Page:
I’m wearing pants right now, though, and drove my wife to work this morning, so good day so far!

Forbes contributor Sunday Steinkirchner touched on this in her article “The Pros and Cons of Working from Home”:

It can also be a personal issue, as most people view the separation of work and play as a good thing. A physical separation from your work can provide a mental or emotional separation. When spending long stretches at home without business trips, it’s our first inclination to spend every waking hour working. It can be hard to take a break and impose structured hours on ourselves, but sometimes the only way to relieve stress is to get out of our apartment.

I’ll say that Henry Miller is telling us, on a day to day basis, not to be mad, cloistered monks. To get out there and see people and function as something other than a Writer for a portion of every day. I’m adding that watching TV doesn’t really count.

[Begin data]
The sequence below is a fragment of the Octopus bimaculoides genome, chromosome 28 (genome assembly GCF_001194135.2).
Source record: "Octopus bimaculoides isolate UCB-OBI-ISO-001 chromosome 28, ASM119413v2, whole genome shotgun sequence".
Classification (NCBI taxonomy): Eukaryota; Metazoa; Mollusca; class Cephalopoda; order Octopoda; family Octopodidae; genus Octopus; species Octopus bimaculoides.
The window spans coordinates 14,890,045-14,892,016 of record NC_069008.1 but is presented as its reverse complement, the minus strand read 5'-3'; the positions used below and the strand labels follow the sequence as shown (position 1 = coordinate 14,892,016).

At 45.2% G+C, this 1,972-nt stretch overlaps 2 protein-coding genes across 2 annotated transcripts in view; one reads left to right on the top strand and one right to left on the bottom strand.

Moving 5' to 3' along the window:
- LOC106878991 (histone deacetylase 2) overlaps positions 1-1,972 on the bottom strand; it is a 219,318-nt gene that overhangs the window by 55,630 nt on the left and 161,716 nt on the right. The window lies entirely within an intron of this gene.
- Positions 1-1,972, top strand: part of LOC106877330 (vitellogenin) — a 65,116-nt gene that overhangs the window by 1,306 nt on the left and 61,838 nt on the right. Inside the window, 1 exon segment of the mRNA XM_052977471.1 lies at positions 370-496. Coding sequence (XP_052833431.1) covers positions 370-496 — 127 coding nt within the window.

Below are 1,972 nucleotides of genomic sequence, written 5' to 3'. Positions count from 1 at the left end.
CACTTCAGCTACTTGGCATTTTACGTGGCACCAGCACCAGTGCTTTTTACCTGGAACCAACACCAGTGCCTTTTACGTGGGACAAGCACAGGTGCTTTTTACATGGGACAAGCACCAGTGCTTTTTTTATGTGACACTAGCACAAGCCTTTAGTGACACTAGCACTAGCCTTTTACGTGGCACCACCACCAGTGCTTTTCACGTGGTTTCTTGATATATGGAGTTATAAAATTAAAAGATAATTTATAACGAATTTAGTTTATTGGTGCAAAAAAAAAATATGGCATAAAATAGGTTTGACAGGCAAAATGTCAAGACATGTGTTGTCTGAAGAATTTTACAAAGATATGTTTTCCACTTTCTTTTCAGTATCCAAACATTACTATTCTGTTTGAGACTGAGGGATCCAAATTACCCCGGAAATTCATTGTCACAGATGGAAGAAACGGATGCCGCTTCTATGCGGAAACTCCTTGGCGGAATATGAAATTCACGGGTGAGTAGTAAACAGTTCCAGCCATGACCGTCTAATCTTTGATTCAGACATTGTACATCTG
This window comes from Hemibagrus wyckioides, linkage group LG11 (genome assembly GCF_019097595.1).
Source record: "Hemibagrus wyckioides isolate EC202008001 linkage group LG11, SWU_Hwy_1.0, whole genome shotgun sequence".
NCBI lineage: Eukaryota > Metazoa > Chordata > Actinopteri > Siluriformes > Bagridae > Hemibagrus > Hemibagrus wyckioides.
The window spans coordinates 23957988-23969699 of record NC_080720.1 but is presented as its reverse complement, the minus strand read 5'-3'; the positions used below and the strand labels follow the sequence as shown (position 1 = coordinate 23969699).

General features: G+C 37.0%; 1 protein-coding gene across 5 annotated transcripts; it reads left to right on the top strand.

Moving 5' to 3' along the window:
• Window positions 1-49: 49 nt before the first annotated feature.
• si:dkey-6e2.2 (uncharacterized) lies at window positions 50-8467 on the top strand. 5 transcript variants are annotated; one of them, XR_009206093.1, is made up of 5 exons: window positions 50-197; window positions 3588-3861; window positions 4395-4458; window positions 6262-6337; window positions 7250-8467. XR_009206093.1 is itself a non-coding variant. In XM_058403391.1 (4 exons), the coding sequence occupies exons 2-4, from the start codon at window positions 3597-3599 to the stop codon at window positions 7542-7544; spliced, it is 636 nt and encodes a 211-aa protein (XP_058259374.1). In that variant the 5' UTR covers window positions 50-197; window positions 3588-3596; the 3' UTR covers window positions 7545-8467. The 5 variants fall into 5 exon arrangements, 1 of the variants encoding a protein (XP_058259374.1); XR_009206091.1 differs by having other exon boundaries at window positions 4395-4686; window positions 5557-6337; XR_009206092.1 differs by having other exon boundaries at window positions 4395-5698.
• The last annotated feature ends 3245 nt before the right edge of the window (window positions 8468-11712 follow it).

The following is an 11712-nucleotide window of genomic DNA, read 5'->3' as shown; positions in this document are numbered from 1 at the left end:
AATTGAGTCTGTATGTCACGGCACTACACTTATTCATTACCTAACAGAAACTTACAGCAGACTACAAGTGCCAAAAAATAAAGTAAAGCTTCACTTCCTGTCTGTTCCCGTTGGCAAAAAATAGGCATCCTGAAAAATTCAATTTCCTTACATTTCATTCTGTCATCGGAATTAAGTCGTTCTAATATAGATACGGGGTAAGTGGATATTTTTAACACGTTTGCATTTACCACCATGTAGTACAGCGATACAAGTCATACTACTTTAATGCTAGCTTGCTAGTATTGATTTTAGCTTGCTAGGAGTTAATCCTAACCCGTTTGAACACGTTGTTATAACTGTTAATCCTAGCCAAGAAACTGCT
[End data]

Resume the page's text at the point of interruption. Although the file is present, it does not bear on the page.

My bad there.

Or, anyway . . . does it count?

In his Atlantic article “The Case for Vacation: Why Science Says Breaks are Good for Productivity,” Derek Thompson wrote:

The more we learn about human attention, the more limited it seems. Overtime binges lead to bursts of output that exert a hangover effect in later days. Study after study indicates that short bursts of attention punctuated with equally deliberate breaks are the surest way to harness our full capacity to be productive. Literature on teacher research at universities—a notoriously grueling enterprise—showed that faculty are more productive when they work in brief stints rather than all-consuming marathon sessions. Another study published in the journal Cognition found that short breaks allow people to maintain their focus on a task without the loss of quality that normally occurs over time.